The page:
HAMBRICK v. STATEAnnotate this Case
HAMBRICK v. STATE
1975 OK CR 86
535 P.2d 703
Case Number: F-75-172
Oklahoma Court of Criminal Appeals
An appeal from the District Court, Okmulgee County; Anne Moroney, Judge.
Phillip Edward Hambrick, appellant, was convicted for the offense of Burglary, Second Degree, After Former Conviction of a Felony; was sentenced to ten (10) years' imprisonment, and appeals. Judgment and sentence is affirmed.
Tom Bingman, Okmulgee, for appellant.
Larry Derryberry, Atty. Gen., James L. Swartz, Asst. Atty. Gen., Harold T. Garvin, Jr., Legal Intern, for appellee.
¶1 Appellant, Phillip Edward Hambrick, hereinafter referred to as defendant, was charged, tried and convicted, in the District Court, Okmulgee County, Case No. CRF-74-101, for the offense of Burglary, Second Degree, After Former Conviction of a Felony (21 O.S. § 1435 [21-1435]). His punishment was fixed at a term of ten (10) years in the State Penitentiary. From said judgment and sentence, a timely appeal has been perfected to this Court.
¶2 At the trial Frank Evans testified he was the owner of Evans Apco Station located at 1311 West Fourth Street in Okmulgee, Oklahoma. On July 2, 1974, when he opened his station he noticed "somebody had taken the screen off of the south window and it just opened the other window and just forced them open and went inside and stole some stuff." (Tr. 15) There were a number of cigarette cartons, loose packages of cigarettes, cigarette lighters and candy bars taken from the station. He testified he had given no one consent to enter his station or remove anything from it.
¶3 Paul E. Repsher, Jr. testified that he and the defendant burglarized the Evans Apco Station. He was 17 years old, had entered a plea of guilty to the charge of Burglary, Second Degree, and received a deferred sentence. He had known the defendant only a short time prior to this particular evening of July 11, 1974. He, one Delores Stout, and the defendant had attended a beer party at the Okmulgee Lake the evening of July 11, 1974. They returned to Delores Stout's house around midnight. After Delores had gone to bed, he and the defendant proceeded to Evans Apco Station, located approximately five blocks from Delores Stout's house. Upon arriving at the station, the defendant broke into the station while he stood outside and watched for the police. The defendant came out with a cardboard box full of cartons of cigarettes, loose packages of cigarettes, cigarette lighters, and candy bars. They immediately walked back to Delores Stout's house where they spent the night. Upon awakening the next day, they proceeded to the Warehouse Market on Seventh and Okmulgee Streets where he (Repsher) sold some of the cigarettes.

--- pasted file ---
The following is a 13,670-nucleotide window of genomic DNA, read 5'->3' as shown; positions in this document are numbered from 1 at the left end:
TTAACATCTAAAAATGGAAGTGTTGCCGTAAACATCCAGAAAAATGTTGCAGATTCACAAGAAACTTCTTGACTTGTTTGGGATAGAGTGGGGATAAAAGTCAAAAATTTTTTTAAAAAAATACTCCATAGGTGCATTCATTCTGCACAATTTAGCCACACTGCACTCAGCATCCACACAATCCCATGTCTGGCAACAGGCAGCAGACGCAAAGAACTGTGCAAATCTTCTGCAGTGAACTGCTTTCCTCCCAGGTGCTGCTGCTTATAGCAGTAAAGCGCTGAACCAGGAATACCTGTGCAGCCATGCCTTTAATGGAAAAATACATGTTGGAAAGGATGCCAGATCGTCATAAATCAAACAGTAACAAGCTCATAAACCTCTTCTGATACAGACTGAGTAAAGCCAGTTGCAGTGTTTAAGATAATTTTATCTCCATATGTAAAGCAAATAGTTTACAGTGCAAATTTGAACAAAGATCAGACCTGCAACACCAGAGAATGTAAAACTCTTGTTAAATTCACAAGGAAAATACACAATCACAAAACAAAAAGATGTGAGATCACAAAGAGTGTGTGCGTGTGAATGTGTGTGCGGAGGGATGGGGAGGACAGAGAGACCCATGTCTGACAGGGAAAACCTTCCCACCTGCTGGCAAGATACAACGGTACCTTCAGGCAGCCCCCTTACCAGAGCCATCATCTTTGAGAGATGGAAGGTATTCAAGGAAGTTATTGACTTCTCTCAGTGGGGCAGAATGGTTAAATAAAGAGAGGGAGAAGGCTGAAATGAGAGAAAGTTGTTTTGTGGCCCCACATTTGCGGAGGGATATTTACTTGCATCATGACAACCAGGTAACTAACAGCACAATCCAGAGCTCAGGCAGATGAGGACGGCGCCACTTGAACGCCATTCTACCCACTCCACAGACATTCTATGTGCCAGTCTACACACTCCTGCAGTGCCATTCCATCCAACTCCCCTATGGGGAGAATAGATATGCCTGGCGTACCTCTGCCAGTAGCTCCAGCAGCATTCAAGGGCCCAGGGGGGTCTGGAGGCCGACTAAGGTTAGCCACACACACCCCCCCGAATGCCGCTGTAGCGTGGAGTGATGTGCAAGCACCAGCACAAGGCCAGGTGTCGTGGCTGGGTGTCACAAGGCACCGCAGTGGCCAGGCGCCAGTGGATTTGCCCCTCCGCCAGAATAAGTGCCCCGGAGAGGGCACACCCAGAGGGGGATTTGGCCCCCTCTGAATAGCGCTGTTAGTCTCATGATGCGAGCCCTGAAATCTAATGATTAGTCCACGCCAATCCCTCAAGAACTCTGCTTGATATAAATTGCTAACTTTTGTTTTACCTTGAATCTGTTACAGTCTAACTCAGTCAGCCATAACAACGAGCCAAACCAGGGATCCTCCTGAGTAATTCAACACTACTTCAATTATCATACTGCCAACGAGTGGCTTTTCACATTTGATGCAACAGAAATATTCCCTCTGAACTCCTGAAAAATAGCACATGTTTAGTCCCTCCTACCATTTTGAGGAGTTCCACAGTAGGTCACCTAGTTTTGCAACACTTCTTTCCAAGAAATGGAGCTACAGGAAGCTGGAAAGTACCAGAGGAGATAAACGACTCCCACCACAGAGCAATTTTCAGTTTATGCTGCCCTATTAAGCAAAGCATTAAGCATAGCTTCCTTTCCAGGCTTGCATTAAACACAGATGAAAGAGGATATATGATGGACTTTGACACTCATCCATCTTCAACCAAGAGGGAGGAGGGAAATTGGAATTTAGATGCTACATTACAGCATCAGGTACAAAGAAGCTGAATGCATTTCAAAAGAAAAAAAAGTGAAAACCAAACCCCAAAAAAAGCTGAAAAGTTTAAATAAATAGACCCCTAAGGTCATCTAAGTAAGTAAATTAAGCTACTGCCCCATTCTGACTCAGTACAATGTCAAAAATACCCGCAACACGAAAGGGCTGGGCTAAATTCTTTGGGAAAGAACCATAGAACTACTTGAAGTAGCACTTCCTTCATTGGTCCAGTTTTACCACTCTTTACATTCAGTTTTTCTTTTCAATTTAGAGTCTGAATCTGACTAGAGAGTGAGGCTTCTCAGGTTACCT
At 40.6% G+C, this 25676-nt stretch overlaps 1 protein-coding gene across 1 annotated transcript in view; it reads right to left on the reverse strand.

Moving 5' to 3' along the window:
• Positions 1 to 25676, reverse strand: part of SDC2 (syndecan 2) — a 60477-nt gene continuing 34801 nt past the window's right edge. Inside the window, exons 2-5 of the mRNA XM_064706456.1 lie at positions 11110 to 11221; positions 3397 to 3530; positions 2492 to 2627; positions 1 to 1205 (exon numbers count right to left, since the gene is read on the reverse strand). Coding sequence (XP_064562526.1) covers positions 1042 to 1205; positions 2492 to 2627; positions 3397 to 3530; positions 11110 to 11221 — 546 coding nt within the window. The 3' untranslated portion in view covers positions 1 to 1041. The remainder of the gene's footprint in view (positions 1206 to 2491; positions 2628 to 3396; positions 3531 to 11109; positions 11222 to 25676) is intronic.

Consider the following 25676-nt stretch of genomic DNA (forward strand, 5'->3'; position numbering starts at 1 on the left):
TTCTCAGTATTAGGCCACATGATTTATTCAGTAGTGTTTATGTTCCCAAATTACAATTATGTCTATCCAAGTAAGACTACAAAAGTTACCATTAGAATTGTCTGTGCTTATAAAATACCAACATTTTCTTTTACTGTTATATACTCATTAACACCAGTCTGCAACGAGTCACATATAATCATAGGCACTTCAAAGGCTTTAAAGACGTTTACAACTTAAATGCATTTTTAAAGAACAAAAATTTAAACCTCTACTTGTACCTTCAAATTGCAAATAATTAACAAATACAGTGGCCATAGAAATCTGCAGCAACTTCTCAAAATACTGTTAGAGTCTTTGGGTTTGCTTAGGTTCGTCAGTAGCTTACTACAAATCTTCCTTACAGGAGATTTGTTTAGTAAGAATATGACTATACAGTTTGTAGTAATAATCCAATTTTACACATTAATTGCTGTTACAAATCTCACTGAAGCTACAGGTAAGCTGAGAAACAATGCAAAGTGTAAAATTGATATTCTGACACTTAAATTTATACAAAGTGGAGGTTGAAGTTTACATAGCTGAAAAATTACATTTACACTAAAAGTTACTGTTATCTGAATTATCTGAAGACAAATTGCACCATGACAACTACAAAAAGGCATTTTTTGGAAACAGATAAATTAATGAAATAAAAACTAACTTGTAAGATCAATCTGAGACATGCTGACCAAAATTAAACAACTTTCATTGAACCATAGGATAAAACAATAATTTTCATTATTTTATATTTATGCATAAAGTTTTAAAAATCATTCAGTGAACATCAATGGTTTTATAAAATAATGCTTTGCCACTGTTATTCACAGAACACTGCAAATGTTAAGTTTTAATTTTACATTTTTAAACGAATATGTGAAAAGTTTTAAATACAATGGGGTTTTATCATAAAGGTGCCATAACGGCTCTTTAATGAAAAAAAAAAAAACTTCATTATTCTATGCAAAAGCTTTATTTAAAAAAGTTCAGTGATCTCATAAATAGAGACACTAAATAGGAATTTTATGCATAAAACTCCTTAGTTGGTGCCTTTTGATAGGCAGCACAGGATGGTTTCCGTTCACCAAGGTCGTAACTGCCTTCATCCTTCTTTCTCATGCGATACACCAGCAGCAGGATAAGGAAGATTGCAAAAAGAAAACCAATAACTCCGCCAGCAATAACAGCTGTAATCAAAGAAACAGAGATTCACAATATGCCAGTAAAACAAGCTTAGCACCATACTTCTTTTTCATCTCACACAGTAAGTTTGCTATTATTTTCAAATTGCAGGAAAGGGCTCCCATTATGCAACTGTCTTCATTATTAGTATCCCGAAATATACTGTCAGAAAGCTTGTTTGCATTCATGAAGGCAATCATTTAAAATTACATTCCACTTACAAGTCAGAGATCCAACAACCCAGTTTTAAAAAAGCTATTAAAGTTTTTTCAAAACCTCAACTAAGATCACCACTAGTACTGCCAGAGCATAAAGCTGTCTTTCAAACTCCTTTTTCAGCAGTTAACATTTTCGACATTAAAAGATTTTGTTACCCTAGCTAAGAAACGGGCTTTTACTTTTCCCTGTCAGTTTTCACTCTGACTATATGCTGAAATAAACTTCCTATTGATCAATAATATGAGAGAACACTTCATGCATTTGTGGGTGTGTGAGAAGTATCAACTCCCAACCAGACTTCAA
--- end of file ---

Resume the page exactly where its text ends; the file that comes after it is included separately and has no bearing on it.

¶4 Delores Stout testified she owned the house in which the defendant and Repsher spent the night. She awoke the following day around noon and saw the cigarettes, cigarette lighters, and candy bars in a cardboard box in her house. Thereafter, all three went to the Warehouse Market where some of the cigarettes were sold. The defendant and Repsher gave her one of the cigarette lighters.
¶5 Thomas C. Johnson, an Okmulgee Police Officer, testified that on July 12, 1974, he was at the Warehouse Market when the defendant and Repsher sold the cigarettes. He observed the defendant taking cartons of cigarettes out of a car outside the Warehouse Market.
¶6 The State then rested.
¶7 The sole defense witness was the defendant whose testimony was basically that he denied taking any part in the burglary of Evans Apco Station.
¶8 Defendant's previous felony convictions were stipulated to in the second stage of the trial.